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Literature and Society: Colorblindness in U.S. Law and Literature

ENGL 105.910
instructor(s):
fulfills requirements:
Sector 1: Theory and Poetics of the Standard Major
Sector 2: Difference and Diaspora of the Standard Major
Sector 6: 20th Century Literature of the Standard Major

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Hypothetically, the colorblind society is one where race is not a factor in obtaining justice.  In this course, we will ask if the familiar claim, “I don’t see color,” produces a less racist and more just American society. Some guiding questions of the course are: What are the implications of endorsing colorblindness as the cornerstone of American justice? Does colorblindness produce just outcomes for various groups of people? Are justice and colorblindness incompatible concepts? To think through these questions, we will study many different texts interested in colorblindness, including legal cases, works of literature, and a few writings from the legal school known as Critical Race Theory.  Spanning the 19th and 20th centuries, these texts wrestle with the problem of how to best guarantee “liberty and justice for all” in the racially diverse United States. Our discussions will also touch on issues of racial equality, civil rights, and diversity.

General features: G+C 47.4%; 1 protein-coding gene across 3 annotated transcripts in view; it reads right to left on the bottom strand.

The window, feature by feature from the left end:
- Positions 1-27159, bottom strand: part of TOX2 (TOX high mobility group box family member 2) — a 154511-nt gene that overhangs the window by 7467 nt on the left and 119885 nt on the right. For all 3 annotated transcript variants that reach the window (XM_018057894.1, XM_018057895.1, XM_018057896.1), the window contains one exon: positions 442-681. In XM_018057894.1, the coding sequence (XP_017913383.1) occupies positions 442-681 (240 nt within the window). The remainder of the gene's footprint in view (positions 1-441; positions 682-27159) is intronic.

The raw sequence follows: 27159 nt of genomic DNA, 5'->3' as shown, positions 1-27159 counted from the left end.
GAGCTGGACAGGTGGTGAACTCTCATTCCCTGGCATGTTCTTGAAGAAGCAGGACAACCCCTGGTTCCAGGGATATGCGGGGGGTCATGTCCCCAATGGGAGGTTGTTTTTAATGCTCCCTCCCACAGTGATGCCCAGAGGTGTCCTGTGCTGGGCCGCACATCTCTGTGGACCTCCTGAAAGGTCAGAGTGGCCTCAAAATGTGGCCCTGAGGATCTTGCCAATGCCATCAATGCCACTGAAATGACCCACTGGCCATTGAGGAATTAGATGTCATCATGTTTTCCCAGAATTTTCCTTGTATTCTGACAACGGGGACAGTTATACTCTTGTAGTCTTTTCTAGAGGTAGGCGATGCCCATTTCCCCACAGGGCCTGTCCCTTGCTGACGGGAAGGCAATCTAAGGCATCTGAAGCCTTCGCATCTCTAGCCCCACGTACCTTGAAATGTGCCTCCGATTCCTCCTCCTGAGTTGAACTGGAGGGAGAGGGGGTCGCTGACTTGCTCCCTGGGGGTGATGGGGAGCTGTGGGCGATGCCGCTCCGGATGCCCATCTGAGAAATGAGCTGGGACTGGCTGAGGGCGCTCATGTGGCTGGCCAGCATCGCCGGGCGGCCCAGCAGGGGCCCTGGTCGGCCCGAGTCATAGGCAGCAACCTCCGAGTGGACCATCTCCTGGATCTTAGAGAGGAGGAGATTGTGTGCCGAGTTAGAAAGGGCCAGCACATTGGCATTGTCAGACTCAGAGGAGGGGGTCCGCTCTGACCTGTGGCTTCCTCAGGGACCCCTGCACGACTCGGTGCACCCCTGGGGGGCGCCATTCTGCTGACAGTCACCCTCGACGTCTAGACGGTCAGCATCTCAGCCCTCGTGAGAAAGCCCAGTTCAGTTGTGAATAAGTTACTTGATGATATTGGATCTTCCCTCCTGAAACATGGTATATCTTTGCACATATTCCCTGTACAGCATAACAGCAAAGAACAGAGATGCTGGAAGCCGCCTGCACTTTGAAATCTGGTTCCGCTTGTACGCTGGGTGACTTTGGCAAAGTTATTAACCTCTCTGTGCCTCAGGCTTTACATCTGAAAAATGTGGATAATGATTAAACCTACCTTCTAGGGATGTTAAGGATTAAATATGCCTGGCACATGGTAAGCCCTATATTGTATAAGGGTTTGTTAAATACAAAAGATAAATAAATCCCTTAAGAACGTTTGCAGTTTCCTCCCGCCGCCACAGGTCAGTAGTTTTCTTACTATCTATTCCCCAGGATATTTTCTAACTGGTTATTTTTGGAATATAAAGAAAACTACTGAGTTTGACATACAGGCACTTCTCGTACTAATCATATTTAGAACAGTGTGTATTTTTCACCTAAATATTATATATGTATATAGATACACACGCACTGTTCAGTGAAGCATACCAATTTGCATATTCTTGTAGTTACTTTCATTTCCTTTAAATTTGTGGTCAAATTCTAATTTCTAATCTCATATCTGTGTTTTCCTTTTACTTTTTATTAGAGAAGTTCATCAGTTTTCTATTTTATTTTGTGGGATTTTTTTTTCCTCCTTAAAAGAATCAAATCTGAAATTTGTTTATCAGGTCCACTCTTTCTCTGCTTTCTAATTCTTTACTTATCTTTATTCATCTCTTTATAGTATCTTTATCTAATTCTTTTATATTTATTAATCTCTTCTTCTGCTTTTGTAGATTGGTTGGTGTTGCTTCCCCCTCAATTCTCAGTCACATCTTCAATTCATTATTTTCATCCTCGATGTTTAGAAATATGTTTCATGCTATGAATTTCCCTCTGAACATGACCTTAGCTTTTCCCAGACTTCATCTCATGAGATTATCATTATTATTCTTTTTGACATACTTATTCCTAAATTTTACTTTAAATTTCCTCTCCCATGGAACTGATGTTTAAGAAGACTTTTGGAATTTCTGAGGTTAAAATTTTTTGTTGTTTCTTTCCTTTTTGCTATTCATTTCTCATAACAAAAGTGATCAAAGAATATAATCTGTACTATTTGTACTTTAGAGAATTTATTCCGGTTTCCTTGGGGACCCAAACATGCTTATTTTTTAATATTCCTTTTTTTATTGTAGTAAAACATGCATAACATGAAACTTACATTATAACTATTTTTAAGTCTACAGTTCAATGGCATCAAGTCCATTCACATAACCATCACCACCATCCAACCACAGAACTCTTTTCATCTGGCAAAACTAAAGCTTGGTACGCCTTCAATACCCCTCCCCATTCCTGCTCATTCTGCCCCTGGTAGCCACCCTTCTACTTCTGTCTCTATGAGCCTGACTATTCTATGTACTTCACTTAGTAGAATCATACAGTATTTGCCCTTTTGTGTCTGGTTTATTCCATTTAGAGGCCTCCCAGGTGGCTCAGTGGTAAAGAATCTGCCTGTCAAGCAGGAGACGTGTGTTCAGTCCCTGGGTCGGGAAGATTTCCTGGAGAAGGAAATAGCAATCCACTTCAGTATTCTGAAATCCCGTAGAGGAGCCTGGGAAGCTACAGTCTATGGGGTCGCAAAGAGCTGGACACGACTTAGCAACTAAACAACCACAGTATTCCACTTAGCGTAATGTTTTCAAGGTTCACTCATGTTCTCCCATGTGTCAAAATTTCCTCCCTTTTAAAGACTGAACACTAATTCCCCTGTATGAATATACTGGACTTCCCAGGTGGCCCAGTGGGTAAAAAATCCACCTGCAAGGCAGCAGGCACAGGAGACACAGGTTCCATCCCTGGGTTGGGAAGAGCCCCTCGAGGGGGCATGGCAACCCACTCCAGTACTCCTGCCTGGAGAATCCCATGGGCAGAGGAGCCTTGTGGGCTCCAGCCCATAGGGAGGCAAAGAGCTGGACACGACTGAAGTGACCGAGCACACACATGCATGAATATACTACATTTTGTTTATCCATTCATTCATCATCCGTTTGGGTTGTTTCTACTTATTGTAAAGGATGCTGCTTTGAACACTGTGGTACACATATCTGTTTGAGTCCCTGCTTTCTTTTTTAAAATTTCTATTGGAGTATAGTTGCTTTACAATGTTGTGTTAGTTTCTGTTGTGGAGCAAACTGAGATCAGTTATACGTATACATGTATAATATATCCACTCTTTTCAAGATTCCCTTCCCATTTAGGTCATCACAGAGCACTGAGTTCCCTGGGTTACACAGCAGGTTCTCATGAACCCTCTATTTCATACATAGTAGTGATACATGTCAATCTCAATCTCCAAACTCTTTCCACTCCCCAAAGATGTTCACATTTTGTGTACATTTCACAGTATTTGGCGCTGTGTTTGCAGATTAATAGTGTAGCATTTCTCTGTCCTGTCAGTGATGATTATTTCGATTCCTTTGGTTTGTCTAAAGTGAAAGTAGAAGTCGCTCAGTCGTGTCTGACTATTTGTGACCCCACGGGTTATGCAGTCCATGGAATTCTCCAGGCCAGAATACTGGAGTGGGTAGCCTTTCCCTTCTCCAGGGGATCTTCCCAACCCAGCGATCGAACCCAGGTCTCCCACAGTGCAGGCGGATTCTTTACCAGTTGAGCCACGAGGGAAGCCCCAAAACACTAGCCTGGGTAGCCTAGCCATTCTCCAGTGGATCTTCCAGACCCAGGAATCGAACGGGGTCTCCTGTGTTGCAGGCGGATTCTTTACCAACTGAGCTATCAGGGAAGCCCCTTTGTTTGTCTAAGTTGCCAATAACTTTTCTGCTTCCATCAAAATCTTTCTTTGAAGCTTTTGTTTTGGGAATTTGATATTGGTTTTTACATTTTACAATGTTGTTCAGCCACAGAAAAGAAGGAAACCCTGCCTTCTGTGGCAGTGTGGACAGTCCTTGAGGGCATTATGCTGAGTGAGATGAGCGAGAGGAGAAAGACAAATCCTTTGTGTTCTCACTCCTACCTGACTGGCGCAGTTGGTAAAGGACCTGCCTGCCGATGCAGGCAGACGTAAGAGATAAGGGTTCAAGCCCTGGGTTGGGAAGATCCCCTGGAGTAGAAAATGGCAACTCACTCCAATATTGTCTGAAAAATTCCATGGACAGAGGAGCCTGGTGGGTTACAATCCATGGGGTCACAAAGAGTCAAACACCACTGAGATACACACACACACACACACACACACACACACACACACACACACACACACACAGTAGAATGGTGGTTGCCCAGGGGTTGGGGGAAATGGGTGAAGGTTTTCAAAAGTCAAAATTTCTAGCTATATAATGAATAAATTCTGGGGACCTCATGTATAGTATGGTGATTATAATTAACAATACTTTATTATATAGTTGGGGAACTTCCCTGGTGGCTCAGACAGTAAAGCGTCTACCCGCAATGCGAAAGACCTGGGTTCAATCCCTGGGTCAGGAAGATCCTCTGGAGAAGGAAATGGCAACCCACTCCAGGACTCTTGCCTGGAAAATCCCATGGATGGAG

Course requirements will include active participation, two short papers, and a final exam.  This course fulfills Sector 2 (Language, Literature, and Culture) or Sector 5 (19th-century Literature) of the undergraduate English major.